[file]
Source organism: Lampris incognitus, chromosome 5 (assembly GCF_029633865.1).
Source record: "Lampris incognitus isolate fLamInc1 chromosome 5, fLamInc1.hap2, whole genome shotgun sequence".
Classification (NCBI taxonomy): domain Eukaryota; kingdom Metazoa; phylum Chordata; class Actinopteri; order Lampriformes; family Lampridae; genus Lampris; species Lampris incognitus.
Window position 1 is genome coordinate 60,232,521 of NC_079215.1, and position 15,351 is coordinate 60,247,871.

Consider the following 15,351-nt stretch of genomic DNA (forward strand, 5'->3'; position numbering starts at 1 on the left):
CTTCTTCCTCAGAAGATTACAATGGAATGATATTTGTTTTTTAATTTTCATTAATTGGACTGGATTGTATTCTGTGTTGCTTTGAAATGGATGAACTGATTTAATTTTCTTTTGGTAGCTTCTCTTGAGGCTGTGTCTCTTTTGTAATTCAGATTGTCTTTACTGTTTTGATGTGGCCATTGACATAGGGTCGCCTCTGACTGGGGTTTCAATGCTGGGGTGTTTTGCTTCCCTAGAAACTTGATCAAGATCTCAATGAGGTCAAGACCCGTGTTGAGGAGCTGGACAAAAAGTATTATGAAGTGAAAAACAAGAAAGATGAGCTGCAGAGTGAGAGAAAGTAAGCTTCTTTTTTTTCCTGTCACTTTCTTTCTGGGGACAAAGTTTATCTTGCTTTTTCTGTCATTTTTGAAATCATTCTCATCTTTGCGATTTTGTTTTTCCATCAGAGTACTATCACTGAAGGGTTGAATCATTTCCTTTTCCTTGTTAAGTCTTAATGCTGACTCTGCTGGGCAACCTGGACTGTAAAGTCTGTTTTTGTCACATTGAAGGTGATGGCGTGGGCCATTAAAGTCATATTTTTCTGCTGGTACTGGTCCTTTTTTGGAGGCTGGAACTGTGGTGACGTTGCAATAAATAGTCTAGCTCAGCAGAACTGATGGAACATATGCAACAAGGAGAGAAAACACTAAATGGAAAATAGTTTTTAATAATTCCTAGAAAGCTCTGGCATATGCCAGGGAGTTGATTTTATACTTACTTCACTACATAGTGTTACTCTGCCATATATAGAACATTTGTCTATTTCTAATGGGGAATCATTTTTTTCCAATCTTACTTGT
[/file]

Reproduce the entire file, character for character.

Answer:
Source organism: Lampris incognitus, chromosome 5 (assembly GCF_029633865.1).
Source record: "Lampris incognitus isolate fLamInc1 chromosome 5, fLamInc1.hap2, whole genome shotgun sequence".
Classification (NCBI taxonomy): domain Eukaryota; kingdom Metazoa; phylum Chordata; class Actinopteri; order Lampriformes; family Lampridae; genus Lampris; species Lampris incognitus.
Window position 1 is genome coordinate 60,232,521 of NC_079215.1, and position 15,351 is coordinate 60,247,871.

Consider the following 15,351-nt stretch of genomic DNA (forward strand, 5'->3'; position numbering starts at 1 on the left):
CTTCTTCCTCAGAAGATTACAATGGAATGATATTTGTTTTTTAATTTTCATTAATTGGACTGGATTGTATTCTGTGTTGCTTTGAAATGGATGAACTGATTTAATTTTCTTTTGGTAGCTTCTCTTGAGGCTGTGTCTCTTTTGTAATTCAGATTGTCTTTACTGTTTTGATGTGGCCATTGACATAGGGTCGCCTCTGACTGGGGTTTCAATGCTGGGGTGTTTTGCTTCCCTAGAAACTTGATCAAGATCTCAATGAGGTCAAGACCCGTGTTGAGGAGCTGGACAAAAAGTATTATGAAGTGAAAAACAAGAAAGATGAGCTGCAGAGTGAGAGAAAGTAAGCTTCTTTTTTTTCCTGTCACTTTCTTTCTGGGGACAAAGTTTATCTTGCTTTTTCTGTCATTTTTGAAATCATTCTCATCTTTGCGATTTTGTTTTTCCATCAGAGTACTATCACTGAAGGGTTGAATCATTTCCTTTTCCTTGTTAAGTCTTAATGCTGACTCTGCTGGGCAACCTGGACTGTAAAGTCTGTTTTTGTCACATTGAAGGTGATGGCGTGGGCCATTAAAGTCATATTTTTCTGCTGGTACTGGTCCTTTTTTGGAGGCTGGAACTGTGGTGACGTTGCAATAAATAGTCTAGCTCAGCAGAACTGATGGAACATATGCAACAAGGAGAGAAAACACTAAATGGAAAATAGTTTTTAATAATTCCTAGAAAGCTCTGGCATATGCCAGGGAGTTGATTTTATACTTACTTCACTACATAGTGTTACTCTGCCATATATAGAACATTTGTCTATTTCTAATGGGGAATCATTTTTTTCCAATCTTACTTGT